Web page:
5. Energy efficient devices. Most devices will indicate if they are energy efficient, so try to buy only energy efficient electronics, refrigerators, and other devices for use in your dorm room.
  6. Turn it down. Turn down the air conditioner or heater when away for long periods of time. Turning it off completely will use more energy when you return, so just turn it down about 10 degrees from what you would normally find comfortable.
  7. Natural light. Use natural light to replace electric lighting when ever possible. If you are getting great natural light from your windows, make sure your overhead lights are turned off.

Saving Water

Save water in your dorm by following these easy suggestions.

  1. Showers. Take shorter showers to use less water and less energy to heat the water.
  2. Turn it off. Turn water off while brushing teeth or shaving.
  3. Shower head. While it might not be an expense you want to shell out for the dorm, switching your shower head to a low flow version will use less water. You can always switch the old one back when you move and take the low flow head with you.
  4. Toilets. If your dorm still has old toilets that use tons of water, try to get the school to replace them with low flow toilets. Not only will they use less water, they will save the school money in the long run.
  5. Report leaks. Immediately report any dripping toilet, sink or shower to maintenance.
  6. Laundry. Wash laundry in cold water. Unless you have stubborn stains or odors, cold water will get your clothes clean and avoid the energy expense of heating the water.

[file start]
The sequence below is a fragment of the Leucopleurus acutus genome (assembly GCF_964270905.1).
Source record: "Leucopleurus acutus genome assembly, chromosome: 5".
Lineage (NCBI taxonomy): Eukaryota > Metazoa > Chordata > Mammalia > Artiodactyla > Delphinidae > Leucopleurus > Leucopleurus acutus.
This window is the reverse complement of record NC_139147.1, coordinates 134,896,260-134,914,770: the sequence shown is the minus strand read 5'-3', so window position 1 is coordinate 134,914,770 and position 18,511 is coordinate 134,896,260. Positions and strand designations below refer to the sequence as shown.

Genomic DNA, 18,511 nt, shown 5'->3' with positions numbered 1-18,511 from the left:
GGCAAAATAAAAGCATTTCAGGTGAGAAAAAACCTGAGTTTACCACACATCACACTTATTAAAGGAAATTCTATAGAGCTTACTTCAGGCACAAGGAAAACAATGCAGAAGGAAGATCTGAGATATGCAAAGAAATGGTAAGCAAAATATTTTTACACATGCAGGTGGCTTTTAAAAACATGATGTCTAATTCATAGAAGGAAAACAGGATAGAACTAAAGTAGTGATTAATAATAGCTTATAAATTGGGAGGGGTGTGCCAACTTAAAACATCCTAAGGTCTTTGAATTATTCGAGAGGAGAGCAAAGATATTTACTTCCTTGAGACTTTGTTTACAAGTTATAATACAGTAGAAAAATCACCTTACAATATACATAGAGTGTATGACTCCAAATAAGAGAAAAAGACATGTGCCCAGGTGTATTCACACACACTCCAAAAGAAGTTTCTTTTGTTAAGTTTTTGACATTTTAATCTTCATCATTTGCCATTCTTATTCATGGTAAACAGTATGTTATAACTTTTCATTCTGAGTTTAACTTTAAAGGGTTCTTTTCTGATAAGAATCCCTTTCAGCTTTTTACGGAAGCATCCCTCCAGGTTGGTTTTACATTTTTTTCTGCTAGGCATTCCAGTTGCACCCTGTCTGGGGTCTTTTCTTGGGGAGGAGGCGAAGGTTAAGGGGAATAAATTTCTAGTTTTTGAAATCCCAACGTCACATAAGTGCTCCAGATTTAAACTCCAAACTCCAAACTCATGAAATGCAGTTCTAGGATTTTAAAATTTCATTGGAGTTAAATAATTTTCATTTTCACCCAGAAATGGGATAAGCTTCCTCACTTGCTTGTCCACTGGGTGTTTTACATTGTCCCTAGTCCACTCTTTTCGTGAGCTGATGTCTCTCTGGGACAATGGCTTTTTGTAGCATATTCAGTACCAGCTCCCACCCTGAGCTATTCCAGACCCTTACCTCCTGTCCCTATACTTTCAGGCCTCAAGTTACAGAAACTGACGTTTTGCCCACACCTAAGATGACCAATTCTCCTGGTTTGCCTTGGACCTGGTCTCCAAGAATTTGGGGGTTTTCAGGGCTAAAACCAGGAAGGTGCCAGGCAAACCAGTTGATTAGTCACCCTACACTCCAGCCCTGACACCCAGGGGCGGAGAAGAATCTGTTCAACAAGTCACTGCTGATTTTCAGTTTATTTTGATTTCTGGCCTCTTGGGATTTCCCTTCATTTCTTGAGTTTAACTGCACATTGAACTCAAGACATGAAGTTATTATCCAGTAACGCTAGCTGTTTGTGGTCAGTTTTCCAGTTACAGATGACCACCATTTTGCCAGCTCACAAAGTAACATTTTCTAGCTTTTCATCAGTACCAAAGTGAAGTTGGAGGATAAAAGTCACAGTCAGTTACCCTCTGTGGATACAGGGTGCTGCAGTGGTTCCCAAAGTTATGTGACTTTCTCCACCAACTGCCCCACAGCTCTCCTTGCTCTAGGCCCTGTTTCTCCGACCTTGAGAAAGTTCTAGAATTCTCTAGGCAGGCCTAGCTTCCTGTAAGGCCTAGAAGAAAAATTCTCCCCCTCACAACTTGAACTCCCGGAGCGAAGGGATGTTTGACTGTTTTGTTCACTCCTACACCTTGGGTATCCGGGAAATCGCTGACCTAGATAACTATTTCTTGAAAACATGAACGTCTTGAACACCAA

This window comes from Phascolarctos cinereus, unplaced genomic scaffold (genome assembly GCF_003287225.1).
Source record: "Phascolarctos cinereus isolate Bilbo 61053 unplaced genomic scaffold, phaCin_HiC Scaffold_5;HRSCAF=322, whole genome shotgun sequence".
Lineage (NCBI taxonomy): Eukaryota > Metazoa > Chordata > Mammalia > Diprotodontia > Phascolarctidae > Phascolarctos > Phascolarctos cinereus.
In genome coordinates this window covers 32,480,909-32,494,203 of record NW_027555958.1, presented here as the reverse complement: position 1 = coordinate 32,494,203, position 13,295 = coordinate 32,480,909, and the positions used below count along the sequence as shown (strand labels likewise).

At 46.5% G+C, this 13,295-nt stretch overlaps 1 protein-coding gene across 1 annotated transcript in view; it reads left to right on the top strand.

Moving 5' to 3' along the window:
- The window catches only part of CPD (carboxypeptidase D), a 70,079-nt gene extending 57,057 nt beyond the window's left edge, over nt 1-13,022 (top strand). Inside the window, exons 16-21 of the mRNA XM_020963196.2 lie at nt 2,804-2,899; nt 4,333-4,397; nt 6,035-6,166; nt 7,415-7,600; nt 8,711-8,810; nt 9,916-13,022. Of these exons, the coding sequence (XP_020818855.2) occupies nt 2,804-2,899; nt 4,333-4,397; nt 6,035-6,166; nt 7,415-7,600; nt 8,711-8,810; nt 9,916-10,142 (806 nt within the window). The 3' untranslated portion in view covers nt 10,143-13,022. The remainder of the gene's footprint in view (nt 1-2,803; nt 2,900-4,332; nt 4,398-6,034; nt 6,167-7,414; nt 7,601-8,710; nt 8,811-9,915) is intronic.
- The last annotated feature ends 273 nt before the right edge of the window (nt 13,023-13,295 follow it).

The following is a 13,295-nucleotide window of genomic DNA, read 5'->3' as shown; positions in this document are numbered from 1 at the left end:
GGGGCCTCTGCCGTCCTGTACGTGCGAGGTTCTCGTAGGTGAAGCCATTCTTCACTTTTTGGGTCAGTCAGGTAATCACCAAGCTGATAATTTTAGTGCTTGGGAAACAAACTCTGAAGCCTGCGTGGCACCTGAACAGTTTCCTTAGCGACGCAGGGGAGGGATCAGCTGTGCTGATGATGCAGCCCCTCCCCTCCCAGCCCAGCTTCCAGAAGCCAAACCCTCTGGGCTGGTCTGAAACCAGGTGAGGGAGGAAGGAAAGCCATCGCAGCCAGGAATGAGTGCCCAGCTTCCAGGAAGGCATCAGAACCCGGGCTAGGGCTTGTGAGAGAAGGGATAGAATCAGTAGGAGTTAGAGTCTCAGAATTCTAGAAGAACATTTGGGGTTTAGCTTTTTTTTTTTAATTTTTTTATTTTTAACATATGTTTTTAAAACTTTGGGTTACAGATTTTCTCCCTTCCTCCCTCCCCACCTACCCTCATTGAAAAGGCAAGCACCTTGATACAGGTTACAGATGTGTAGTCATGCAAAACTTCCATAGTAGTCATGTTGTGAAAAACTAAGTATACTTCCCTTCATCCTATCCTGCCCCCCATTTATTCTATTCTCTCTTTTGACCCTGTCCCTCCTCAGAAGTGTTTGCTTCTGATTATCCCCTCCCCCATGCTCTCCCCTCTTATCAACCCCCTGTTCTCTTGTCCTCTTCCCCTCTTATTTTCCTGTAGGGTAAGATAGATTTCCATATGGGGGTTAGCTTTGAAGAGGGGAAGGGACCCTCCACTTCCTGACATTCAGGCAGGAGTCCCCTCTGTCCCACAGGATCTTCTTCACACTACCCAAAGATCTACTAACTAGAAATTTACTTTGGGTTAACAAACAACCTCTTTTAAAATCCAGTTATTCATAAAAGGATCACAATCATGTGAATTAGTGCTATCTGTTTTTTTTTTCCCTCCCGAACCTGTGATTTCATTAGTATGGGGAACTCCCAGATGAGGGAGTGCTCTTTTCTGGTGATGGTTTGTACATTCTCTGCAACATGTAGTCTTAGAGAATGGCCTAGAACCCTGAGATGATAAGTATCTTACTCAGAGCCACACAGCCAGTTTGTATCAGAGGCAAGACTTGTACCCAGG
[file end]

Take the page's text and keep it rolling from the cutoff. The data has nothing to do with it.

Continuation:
7. Full loads of laundry. When you do laundry, make sure you are washing full loads. Throwing just a few clothes in for a wash wastes water.

Housekeeping and Personal Care

Most of the products sold for cleaning and personal care are filled with chemicals, use lots of packaging, and all require manufacturing and transportation. Try these eco-friendly alternatives instead.

  1. Natural cleaning supplies. Make your own cleaning supplies to clean up around your dorm. Baking soda and vinegar can clean almost anything.
  2. Skip the dryer sheets. Don’t use dryer sheets when drying laundry. If you really want a fresh smell, put a few drops of an essential oil on a wash cloth and throw it in the dryer.
  3. Dusting clothes. Don’t purchase one-time-use dusting clothes. Use an old wash cloth or an old piece of clothing that can be reused as a cleaning cloth.
  4. Hair conditioner. Make your own hair conditioner instead of buying from the store.